The real estate sector is one of the most significant markets due to its volume and number of transactions. We want to highlight the link between Blockchain, real estate, and the new face of this market.
Investments in real estate are made on a daily basis, however, its high volume and continuous growth (according to MSCI, investments increased from $7.4 trillion in 2016 to $8.5 trillion in 2017), are limited by considerable transactional friction and low transparency.
Although some baby steps towards full digitalisation of this sector have been taken, we are still too far from the goal, and the problem seems to be that there are too many central authorities involved in real estate investments.
It is clear that in a Blockchain real estate market, most of such central authorities would likely be cut out, but let’s try to define how this would be possible and, first, what the benefits of a Blockchain-based market would be.
Blockchain main benefits
Blockchain has the power to change the rules of this market from the ground up. Blockchain is basically a shared database with a public, distributed ledger on which transactions are recorded, organised in blocks and encrypted, and validated by the whole network.
All this data on the ledger creates a chain that no one can break by changing or deleting any information previously stored. Transactions are notarised in real-time and there is very little risk of incurring in frauds.
A new way of investing: tokenisation
Tokenisation has the power of giving more investment opportunities to small traders, because not only it lowers fees and costs, but also allows investors to buy a smaller portion of a building.
If there is a real chance of creating a Blockchain real estate market, tokenisation is the best shot!
In the report Real Estate Use Cases for Blockchain Technology, distributed by Ethereum Enterprise Alliance, there is a good example of the benefits of tokenisation.
Let’s imagine a landlord owns a multi-family unit, and he wants to sell a certain percentage of the property off, but he still wants to keep a cash rental income.
With a tokenisation solution, the building can be completely partitioned in tokens, which can be sold to other parties who can decide to buy one or more tokens and claim their quota from the rental income, which they will automatically receive in real-time.
Tokenisation avoids all the side effects of sharing the ownership of a building, such as bad management and competition among landlords.
Let’s take a practical situation as an example (the same reported in the EEA research mentioned above).
Let’s say there is a residential building in Switzerland consisting of 18 apartments and a restaurant worth CHF 15mln. The owner wants to sell only 20% of the building (worth CHF 3mln).
Instead of taking out another mortgage or syndicating the deal, she decides to tokenise 20% of the building.
A set of security tokens is then administered on a blockchain, and when an investor buys one or more tokens, the transaction is recorded, and there is no way to manipulate it. Next time the owner receives the rental income, a share of it, proportioned to the value of the tokens bought, goes to the investors. This process is entirely automatic and validated by the blockchain.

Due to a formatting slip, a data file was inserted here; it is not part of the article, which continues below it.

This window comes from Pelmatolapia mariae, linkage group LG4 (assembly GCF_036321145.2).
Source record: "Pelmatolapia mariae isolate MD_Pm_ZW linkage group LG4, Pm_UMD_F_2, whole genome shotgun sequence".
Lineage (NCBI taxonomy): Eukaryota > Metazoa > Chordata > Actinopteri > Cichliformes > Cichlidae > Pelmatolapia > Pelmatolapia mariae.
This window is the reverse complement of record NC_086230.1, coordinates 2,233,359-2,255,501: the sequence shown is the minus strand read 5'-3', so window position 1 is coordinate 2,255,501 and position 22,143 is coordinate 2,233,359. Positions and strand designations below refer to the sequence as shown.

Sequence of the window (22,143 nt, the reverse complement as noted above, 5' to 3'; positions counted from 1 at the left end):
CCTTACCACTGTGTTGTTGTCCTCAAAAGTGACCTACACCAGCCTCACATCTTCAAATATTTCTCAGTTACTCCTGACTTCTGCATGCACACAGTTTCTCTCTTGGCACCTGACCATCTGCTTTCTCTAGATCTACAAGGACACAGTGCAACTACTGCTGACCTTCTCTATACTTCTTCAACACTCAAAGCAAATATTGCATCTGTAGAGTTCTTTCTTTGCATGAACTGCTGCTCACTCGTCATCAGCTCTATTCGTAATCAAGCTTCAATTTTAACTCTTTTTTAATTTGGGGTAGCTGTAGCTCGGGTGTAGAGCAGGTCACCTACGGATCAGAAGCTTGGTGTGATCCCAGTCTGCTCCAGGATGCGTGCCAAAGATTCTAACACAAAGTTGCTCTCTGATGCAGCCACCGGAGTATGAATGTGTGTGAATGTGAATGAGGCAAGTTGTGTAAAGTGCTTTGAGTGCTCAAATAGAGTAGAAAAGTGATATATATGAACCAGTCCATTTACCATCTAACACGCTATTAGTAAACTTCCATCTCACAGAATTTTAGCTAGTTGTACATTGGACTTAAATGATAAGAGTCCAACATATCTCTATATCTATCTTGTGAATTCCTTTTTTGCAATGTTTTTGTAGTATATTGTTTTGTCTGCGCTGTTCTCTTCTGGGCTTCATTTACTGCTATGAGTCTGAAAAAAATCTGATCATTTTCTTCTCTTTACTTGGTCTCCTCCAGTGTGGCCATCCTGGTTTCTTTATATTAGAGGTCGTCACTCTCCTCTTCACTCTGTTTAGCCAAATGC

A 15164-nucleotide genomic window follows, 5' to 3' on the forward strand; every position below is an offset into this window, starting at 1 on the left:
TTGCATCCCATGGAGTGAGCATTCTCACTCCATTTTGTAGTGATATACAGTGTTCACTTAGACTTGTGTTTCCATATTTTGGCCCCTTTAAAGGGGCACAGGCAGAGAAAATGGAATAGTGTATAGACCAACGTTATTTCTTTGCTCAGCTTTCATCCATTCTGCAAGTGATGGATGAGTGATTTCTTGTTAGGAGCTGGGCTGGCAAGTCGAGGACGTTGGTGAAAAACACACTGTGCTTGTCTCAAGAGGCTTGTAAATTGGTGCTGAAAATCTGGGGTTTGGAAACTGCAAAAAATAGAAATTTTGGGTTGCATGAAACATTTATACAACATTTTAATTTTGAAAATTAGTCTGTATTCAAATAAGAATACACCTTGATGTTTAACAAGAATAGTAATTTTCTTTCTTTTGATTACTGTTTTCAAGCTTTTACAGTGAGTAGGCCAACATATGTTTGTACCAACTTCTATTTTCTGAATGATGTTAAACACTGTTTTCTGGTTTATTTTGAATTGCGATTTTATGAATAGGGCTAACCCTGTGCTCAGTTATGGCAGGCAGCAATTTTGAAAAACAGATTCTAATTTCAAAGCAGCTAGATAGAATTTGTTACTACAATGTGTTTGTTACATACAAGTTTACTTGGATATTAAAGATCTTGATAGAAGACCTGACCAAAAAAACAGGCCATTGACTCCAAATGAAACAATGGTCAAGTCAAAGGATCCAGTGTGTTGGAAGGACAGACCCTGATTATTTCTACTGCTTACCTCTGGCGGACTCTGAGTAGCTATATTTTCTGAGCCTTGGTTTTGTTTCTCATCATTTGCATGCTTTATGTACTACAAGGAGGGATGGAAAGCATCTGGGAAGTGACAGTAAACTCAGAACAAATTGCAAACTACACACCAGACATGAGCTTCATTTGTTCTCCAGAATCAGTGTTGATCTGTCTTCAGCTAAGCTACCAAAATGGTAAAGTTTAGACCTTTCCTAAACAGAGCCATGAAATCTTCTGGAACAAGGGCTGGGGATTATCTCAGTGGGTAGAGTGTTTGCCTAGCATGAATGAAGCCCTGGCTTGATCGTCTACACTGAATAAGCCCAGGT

The benefits of a Blockchain real estate ecosystem described above become even more appealing if we consider that they could be achieved by doing little or no operations at all, thanks to smart contracts.
With a smart contract in place, the transaction can be settled automatically when certain conditions are met, hence, no middle person is required.
Conditions can be successful ID checks, AML policy acceptance, and literally anything the seller (and the law) may require. When such conditions are fulfilled, payments are automatically executed in real-time, even during weekends and holidays.
In most European countries, land registries verifications are a common requirement in order to close a real estate transaction, however, especially for old buildings, sometimes accessing the information can be very challenging.
Moving land registries on the Blockchain could quicken the process of verification, which would literally take seconds, instead of taking weeks.
The history of ownership, modifications, and developments of any building could be easily accessible to achieve full transparency. It is already happening in Ukraine.
Blockchain real estate projects
It is worth mentioning some companies in this sector powered by Blockchain. We selected four virtuoso examples:
- Blockimmo: a Blockchain-based company whose main focus is tokenisation. Blockimmo allows owners to sell fractions of properties as security tokens on the Ethereum blockchain. Remember the Swiss property example above? It was a real case followed by Blockimmo;
- Imbrex: a global marketplace providing a listing service with direct control over them and full transaction data;
- Propy: a Blockchain real estate marketplace. They are developing a unified property store and an asset transfer platform. Transactions are automated by multiple smart contract templates;
- Real House: a diversified EU real estate investment fund, managed by industry experts, who aim to disrupt the traditional Asset investing. The Investor will get the Fund Security token, which represents direct or indirect ownership of an interest in the real asset.
The best course of action for real estate companies
Switching from a traditional business model to a Blockchain real estate business involves radical changes, which can be very challenging if approached without any help. Our Blockchain consultants are here for you. We can discuss it in a free introductory consultancy.